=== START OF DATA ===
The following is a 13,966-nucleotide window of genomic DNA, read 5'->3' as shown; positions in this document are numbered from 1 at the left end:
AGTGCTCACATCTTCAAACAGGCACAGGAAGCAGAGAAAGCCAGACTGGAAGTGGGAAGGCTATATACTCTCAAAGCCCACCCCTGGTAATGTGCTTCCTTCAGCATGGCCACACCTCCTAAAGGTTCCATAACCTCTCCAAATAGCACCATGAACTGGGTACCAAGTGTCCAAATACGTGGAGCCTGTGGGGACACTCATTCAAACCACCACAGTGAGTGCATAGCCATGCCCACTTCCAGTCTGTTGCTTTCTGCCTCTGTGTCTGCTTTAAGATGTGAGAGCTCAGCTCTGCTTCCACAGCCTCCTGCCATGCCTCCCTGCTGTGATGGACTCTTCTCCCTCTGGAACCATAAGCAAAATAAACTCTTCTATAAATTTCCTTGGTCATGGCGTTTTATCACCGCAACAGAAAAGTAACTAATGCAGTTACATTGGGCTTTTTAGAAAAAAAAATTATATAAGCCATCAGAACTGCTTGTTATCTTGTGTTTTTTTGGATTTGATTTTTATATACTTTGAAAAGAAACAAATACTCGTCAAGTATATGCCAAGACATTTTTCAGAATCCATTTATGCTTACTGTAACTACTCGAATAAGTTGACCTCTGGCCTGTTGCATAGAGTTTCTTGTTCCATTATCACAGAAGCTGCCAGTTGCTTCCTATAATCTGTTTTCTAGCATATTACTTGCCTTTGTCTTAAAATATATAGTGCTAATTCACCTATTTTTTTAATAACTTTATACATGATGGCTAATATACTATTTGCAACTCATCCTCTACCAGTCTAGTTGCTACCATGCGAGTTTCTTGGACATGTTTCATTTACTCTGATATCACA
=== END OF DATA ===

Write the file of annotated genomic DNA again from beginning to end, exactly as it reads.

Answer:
The following is a 13,966-nucleotide window of genomic DNA, read 5'->3' as shown; positions in this document are numbered from 1 at the left end:
AGTGCTCACATCTTCAAACAGGCACAGGAAGCAGAGAAAGCCAGACTGGAAGTGGGAAGGCTATATACTCTCAAAGCCCACCCCTGGTAATGTGCTTCCTTCAGCATGGCCACACCTCCTAAAGGTTCCATAACCTCTCCAAATAGCACCATGAACTGGGTACCAAGTGTCCAAATACGTGGAGCCTGTGGGGACACTCATTCAAACCACCACAGTGAGTGCATAGCCATGCCCACTTCCAGTCTGTTGCTTTCTGCCTCTGTGTCTGCTTTAAGATGTGAGAGCTCAGCTCTGCTTCCACAGCCTCCTGCCATGCCTCCCTGCTGTGATGGACTCTTCTCCCTCTGGAACCATAAGCAAAATAAACTCTTCTATAAATTTCCTTGGTCATGGCGTTTTATCACCGCAACAGAAAAGTAACTAATGCAGTTACATTGGGCTTTTTAGAAAAAAAAATTATATAAGCCATCAGAACTGCTTGTTATCTTGTGTTTTTTTGGATTTGATTTTTATATACTTTGAAAAGAAACAAATACTCGTCAAGTATATGCCAAGACATTTTTCAGAATCCATTTATGCTTACTGTAACTACTCGAATAAGTTGACCTCTGGCCTGTTGCATAGAGTTTCTTGTTCCATTATCACAGAAGCTGCCAGTTGCTTCCTATAATCTGTTTTCTAGCATATTACTTGCCTTTGTCTTAAAATATATAGTGCTAATTCACCTATTTTTTTAATAACTTTATACATGATGGCTAATATACTATTTGCAACTCATCCTCTACCAGTCTAGTTGCTACCATGCGAGTTTCTTGGACATGTTTCATTTACTCTGATATCACA